Tilikum Trainer Had to be Pulled From Jaws

SeaWorld Trainer Attacked, Killed By Whale CBS

Updated at 3:38 p.m.

Officials say trainers had to coax an aggressive whale into a smaller pool and use a platform to lift it out of the water before they could free a colleague from its jaws.

The Orange County Medical Examiner says 40-year-old trainer Dawn Brancheau probably died from multiple traumatic injuries and drowning after the killer whale Tilikum pulled her into a pool at SeaWorld Orlando on Wednesday.

The county sheriff's office says co-workers couldn't immediately help her because the whale was so aggressive after it grabbed her by her ponytail and pulled her in.

The office says an investigation is continuing but there are no signs of foul play and all evidence indicates it was a tragic accident.

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The new details became public as federal documents are providing more details about how the whale got to the U.S. Documents show SeaWorld asked federal marine officials for permission to temporarily house Tilikum in Orlando after killing a trainer in 1991 because the whale needed medical care he couldn't get in Canada.

That trainer died after she lost her balance and fell in the pool at a park near Victoria, British Columbia.

National Marine Fisheries Service official Nancy Foster said in a letter then that neither the Canadian park nor SeaWorld took precautionary steps necessary for Tilikum's health and welfare.

In yesterday's incident, the whale apparently grabbed Brancheau by her long ponytail, according to SeaWorld's head trainer Chuck Tompkins. Tompkins told ABC's "Good Morning America" that her ponytail swung out in front of the whale.

"That's when the trainer next to him (Tilikum) said that he grabbed the hair, pulled her under water. And of course, held her under water," Tompkins said.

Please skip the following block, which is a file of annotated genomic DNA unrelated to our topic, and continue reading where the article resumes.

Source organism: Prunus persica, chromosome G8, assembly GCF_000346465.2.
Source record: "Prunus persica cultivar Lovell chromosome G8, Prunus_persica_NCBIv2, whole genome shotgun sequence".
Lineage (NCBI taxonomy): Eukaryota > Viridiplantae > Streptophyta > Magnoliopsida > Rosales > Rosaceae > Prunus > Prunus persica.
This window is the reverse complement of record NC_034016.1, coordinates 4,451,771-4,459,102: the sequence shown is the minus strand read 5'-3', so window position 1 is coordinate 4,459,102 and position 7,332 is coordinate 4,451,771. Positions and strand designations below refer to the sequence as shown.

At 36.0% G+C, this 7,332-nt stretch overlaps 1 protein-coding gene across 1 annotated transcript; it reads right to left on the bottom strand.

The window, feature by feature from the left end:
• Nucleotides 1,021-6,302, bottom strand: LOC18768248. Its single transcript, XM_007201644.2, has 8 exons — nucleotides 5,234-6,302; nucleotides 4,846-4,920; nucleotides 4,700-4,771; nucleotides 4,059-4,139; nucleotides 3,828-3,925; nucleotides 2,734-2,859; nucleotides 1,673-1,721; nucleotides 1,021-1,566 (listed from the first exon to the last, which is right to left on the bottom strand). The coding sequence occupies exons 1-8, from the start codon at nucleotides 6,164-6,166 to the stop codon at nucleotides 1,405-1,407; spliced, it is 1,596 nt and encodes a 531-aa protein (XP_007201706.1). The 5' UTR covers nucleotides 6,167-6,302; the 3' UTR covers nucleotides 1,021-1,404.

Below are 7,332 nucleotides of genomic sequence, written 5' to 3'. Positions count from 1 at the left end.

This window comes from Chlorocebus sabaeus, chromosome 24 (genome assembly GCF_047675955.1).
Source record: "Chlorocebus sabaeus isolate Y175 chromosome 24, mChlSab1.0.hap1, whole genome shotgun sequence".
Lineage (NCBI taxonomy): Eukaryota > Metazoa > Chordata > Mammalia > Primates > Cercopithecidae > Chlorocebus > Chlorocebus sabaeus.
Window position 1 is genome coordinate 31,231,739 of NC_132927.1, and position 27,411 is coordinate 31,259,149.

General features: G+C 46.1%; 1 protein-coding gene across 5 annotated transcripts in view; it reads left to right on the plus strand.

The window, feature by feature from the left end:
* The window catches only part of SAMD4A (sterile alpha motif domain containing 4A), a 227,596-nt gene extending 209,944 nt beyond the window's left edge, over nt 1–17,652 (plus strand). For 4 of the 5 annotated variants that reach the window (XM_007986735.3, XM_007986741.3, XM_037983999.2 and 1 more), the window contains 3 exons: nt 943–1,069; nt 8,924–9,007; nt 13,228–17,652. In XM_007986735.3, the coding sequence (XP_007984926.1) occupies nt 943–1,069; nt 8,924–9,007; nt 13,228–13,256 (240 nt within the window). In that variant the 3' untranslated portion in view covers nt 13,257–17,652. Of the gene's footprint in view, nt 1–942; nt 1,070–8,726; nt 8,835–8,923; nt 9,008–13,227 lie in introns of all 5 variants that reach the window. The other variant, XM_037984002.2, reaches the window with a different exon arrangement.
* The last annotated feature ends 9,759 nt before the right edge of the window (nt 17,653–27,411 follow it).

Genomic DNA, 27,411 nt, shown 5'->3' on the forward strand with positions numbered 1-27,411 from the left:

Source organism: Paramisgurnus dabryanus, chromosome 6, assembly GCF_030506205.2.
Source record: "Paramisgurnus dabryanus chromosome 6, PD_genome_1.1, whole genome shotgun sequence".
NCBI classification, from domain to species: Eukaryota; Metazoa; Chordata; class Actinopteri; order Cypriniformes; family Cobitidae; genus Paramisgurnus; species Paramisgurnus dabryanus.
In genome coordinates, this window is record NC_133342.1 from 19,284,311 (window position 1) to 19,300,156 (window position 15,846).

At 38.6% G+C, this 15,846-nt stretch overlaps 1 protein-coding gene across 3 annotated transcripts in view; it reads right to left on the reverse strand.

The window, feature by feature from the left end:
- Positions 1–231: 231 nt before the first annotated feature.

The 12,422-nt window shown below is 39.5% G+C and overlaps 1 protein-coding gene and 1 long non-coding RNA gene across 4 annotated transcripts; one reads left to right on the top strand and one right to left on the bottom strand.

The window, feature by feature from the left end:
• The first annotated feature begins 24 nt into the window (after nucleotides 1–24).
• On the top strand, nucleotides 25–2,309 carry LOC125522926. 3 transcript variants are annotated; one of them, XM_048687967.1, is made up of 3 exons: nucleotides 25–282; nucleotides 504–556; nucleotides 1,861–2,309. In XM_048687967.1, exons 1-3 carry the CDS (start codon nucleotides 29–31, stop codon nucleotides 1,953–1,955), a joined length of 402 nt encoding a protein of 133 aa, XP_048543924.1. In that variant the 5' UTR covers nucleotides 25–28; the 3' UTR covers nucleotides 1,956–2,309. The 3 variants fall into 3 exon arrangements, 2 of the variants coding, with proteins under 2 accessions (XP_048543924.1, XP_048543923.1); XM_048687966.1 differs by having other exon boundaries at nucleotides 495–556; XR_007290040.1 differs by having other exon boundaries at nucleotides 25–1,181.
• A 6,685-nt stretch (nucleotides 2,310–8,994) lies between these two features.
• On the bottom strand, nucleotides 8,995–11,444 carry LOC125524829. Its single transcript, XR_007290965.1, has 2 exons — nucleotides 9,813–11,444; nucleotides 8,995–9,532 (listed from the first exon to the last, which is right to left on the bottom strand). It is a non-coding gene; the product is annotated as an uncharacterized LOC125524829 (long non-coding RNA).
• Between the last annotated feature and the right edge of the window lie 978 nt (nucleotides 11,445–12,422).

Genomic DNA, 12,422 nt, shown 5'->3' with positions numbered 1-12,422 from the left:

Horrified visitors who had stuck around after a noontime show watched Tilikum charge through the pool with Brancheau in his jaws.

"We like to think we know 99.9 percent of the time what an animal is doing," he told The Associated Press on Thursday. "But this is one of those times we just don't know."

Tompkins told the Orlando Sentinel that he expects SeaWorld to keep the orca. If Tilikum were released into the wild, Tompkins doubted the whale would survive.

"I think it's unfair to do that to an animal," Tompkins told the newspaper.

Tompkins said the whale won't be isolated from other killer whales at the Orlando park.

Tompkins said Thursday that the whale plays an important role in the social group of eight whales who live at Shamu Stadium. He's the father of some whales and will continue to mate with other females.

SeaWorld says trainers will continue to interact with Tilikum but the procedures for doing so will change in the wake of trainer Dawn Brancheau's death.

The killer whale shows are on hold for now and Tompkins says they won't start again until trainers understand what happened to her.

At the same time, SeaWorld in San Diego is suspending its Shamu whale show for a second day. Spokesman David Koontz says SeaWorld is offering its trainers counseling and reviewing its procedures, including how trainers interact with animals. He says officials don't know when the show will resume.

Tompkins says the Orlando park will change safety protocols as needed but he doesn't expect drastic changes.

Tilikum had always been considered an especially dangerous animal by the staff at SeaWorld Orlando.

According to the Sentinel, trainers were forbidden with swimming with Tillikum, a 12,000-pound orca nicknamed "Tilly."

Brancheau was one of less than half of the park's 28 trainers who were allowed to work with the whale.

Brancheau was rubbing the whale from a platform when he grabbed her ponytail in his mouth and took her underwater.

Visitors who stayed after an afternoon show witnessed the incident.

Reports that Tilikum had been acting strangely leading up to Wednesday's tragedy were dismissed by Tompkins.

Tompkins said the whale had been very cooperative and at the time he dragged Brancheau into the water, she was rewarding him for how well he had performed that day.

"There wasn't anything to indicate to us that there was a problem," Tompkins told CBS' "The Early Show" Thursday.

He added: "We were very careful with how we worked with him."

Tilikum had a marked history, however. The whale, along with two female killer whales drowned Keltie Byrne, a trainer, in 1991 at a British Columbia park and in 1999, Tilikum killed a man who had sneaked into the SeaWorld tank after hours to swim with whales.

Russ Rector, an animal-rights activist, tells the Sentinel that Tilikum did not belong at a theme park.

"Tilikum is a killer," Rector told the paper. "If this had been a dog that killed Keltie Byrne, it would have been put down."
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